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Title: Liquid Phase Dehydration of 1-Butanol to Di-n-butyl ether Experimental Performance, Modeling and Simulation of Ion Exchange Resins as Catalysts
Author: Pérez-Maciá, María Ángeles
Director: Iborra Urios, Montserrat
Bringue Tomás, Roger
Keywords: Resines de bescanvi iònic
Alcohol butílic
Ion exchange resins
Issue Date: 27-Nov-2015
Publisher: Universitat de Barcelona
Abstract: [eng] Di-n-butyl ether (DNBE) is considered a very attractive oxygenate compound to reformulate diesel fuel. The research work performed along this thesis has clearly proven that sulfonic P(S-DVB) ion exchange resins are suitable catalysts for the synthesis of DNBE from the liquid phase dehydration of 1-butanol at the temperature range of 140-190 °C. A catalyst screening of acidic P(S-DVB) ion exchange resins showed that resins activity is enhanced with high acid capacities and with polymer matrices that are able to swell moderately allowing 1-butanol ready access to the active sites but without resulting in very large distance between the active centers. The resin Amberlyst 36 (oversulfonated, medium values of %DVB) proved to be the most active catalysts tested. However, in an industrial process a high selectivity to DNBE is extremely desirable from an environmental and economic standpoint, and resins that present a more elastic polymer matrix and higher ability to swell (gel type resins and Amberlyst 70) are the ones that present higher selectivities. Among all the tested resins, Amberlyst 70 was selected as the most suitable catalyst for industrial use given its excellent property balance: satisfactory activity, high selectivity to DNBE and thermal stability up to 463 K. The relatively large value found for the thermodynamic equilibrium constant of DNBE formation and the fact that the formation of the secondary product 1-butene was extremely slow assure high conversion levels in an industrial etherification process. DNBE formation proved to be a slightly exothermic reaction, almost athermic, whereas 1-butene formation was found to be an endothermic reaction. A comprehensive kinetic analysis enlightened that the reaction rate to form DNBE on Amberlyst 70 is highly influenced by the temperature and the presence of water. Two kinetic models that are able to predict the reaction rates of DNBE formation were identified. One of them stems from a Langmuir-Hinshelwood-Hougen-Watson (LHHW) formalism in which two adsorbed molecules of 1-butanol react to yield ether and water, being the reversible surface reaction the rate limiting step. The other one stems from a mechanism in which the rate limiting step is the desorption of water and where the adsorption of DNBE is negligible. Both models present several characteristics in common: in both water inhibition effect is correctly represented by a correction factor derived from a Freundlich adsorption isotherm; the number of free active sites is found to be negligible compared to the occupied ones; both present similar values of apparent activation energies (122 ± 2 kJ/mol). The study of the influence of typical 1-butanol impurities (isobutanol or ethanol and acetone, depending on the production process) demonstrated that isobutanol enhances the formation of branched ethers whereas ethanol leads to the formation of ethyl butyl ether and di- ethyl ether and acetone hardly reacts. In the second part of this thesis, it was demonstrated the suitability of molecular dynamics simulations in the understanding of the microscopic structure of P(S-DVB) ion-exchange resins and the prediction of their properties. Atomistic simulations of the structure of sulfonated P(S-DVB) resins reveled the decisive role that internal loops (closed polymer chains) play in defining the properties (i.e. density, porosity and structures) of highly cross-linked resins. Thus, although crosslinks ensure the local backbone structure, internal loops confer rigidity and loop architecture. It was also demonstrated that the developed atomistic model is able to predict the swelling behavior of ion-exchange resins in 1-butanol. From the swelling study performed by means of molecular dynamic simulation it was possible to characterize and quantify the structure of the swollen polymeric network at molecular level and to conclude that alcohol molecules tend to interact with the sulfonic groups of the resin.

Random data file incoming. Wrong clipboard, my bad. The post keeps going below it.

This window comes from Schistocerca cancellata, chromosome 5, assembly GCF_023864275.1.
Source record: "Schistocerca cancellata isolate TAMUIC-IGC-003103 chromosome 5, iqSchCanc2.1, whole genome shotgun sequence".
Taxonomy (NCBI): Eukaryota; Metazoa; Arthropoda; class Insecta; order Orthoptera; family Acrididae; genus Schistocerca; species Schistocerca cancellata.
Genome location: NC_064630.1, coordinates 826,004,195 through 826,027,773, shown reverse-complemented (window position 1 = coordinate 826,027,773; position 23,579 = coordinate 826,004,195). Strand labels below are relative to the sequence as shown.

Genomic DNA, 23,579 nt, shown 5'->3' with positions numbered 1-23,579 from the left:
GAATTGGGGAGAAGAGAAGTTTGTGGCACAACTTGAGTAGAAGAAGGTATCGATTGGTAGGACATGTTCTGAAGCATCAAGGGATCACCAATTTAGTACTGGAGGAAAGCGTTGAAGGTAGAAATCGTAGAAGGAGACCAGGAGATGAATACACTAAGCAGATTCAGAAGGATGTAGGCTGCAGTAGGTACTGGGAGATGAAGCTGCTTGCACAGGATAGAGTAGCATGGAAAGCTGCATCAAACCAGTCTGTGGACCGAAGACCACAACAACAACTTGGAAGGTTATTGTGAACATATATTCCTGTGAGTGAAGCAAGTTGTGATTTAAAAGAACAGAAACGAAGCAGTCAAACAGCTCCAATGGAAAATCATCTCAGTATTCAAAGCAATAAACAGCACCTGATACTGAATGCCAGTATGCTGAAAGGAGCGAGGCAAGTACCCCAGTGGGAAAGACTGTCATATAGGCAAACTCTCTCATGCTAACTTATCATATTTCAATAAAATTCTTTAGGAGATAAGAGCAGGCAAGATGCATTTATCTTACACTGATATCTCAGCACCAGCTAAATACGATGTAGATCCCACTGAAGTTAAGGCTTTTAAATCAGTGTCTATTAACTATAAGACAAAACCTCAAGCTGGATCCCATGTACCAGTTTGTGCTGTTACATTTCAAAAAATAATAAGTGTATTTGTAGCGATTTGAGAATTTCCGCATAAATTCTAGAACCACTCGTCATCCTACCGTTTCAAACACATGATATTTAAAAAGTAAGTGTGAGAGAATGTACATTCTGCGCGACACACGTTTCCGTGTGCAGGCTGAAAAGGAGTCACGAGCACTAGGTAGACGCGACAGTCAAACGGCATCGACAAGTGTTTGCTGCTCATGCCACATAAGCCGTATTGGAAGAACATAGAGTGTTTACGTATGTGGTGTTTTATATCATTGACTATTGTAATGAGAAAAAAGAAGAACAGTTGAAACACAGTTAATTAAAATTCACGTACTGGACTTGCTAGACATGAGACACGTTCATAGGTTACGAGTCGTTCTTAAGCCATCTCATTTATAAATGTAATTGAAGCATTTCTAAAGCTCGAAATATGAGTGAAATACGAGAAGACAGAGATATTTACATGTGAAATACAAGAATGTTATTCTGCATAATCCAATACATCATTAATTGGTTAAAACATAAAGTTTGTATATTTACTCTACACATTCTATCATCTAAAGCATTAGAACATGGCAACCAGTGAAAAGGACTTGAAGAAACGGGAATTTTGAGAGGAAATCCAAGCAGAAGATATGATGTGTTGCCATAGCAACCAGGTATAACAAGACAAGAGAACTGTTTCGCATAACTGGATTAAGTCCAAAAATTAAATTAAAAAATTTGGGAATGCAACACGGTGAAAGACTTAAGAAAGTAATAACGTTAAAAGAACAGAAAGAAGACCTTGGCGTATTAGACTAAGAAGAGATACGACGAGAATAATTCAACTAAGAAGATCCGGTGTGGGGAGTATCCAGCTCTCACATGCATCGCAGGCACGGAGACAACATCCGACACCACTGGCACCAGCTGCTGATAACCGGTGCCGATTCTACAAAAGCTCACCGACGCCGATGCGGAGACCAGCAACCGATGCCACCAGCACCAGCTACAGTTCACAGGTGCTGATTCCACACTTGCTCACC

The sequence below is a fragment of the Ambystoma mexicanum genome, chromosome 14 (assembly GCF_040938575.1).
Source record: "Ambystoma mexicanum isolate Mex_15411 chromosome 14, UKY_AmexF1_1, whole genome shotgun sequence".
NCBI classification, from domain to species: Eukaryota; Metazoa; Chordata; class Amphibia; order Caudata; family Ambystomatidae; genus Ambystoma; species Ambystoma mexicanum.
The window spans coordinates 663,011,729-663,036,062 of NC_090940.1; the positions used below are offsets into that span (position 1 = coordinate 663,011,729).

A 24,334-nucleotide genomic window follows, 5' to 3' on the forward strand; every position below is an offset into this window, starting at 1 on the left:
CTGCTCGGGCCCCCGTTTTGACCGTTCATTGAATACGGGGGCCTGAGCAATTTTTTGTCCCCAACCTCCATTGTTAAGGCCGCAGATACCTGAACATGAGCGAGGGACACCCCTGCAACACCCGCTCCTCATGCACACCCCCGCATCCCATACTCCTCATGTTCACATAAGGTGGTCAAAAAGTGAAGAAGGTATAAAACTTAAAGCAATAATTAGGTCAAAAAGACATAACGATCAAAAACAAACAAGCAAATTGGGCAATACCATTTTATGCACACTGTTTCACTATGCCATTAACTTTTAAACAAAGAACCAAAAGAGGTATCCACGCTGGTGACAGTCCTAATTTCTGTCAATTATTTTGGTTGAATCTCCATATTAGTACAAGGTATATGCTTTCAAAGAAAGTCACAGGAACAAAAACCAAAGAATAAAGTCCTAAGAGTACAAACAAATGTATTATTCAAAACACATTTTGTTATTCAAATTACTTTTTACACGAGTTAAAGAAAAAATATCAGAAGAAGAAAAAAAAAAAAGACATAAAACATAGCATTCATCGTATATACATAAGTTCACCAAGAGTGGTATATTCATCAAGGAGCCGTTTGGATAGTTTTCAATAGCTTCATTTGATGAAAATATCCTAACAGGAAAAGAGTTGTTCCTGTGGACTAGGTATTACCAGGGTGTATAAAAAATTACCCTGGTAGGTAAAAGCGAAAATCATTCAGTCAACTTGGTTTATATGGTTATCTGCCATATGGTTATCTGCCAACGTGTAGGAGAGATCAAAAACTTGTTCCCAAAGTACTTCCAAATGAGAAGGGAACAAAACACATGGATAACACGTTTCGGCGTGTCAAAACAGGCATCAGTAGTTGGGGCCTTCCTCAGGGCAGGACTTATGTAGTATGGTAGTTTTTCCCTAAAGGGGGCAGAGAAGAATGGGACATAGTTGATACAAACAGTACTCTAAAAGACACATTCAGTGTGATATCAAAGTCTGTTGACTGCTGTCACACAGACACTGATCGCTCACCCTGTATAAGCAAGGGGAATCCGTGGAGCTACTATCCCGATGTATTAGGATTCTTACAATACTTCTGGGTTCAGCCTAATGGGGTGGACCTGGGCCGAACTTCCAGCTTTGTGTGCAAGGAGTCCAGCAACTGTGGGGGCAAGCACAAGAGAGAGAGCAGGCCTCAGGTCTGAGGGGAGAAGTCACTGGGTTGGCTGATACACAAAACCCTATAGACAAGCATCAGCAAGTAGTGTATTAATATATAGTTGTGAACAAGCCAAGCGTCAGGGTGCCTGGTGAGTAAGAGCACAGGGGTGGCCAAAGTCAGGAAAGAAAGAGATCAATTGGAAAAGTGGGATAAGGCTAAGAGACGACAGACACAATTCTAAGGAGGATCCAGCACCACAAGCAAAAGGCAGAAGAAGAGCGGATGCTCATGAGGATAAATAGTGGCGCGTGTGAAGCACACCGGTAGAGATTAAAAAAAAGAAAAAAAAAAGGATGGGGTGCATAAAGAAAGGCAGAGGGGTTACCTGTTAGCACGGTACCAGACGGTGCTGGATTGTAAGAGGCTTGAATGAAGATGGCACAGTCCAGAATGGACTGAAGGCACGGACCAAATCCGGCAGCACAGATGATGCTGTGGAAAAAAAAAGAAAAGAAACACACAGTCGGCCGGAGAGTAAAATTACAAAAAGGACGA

Appears in Collections:Tesis Doctorals - Departament - Enginyeria Química

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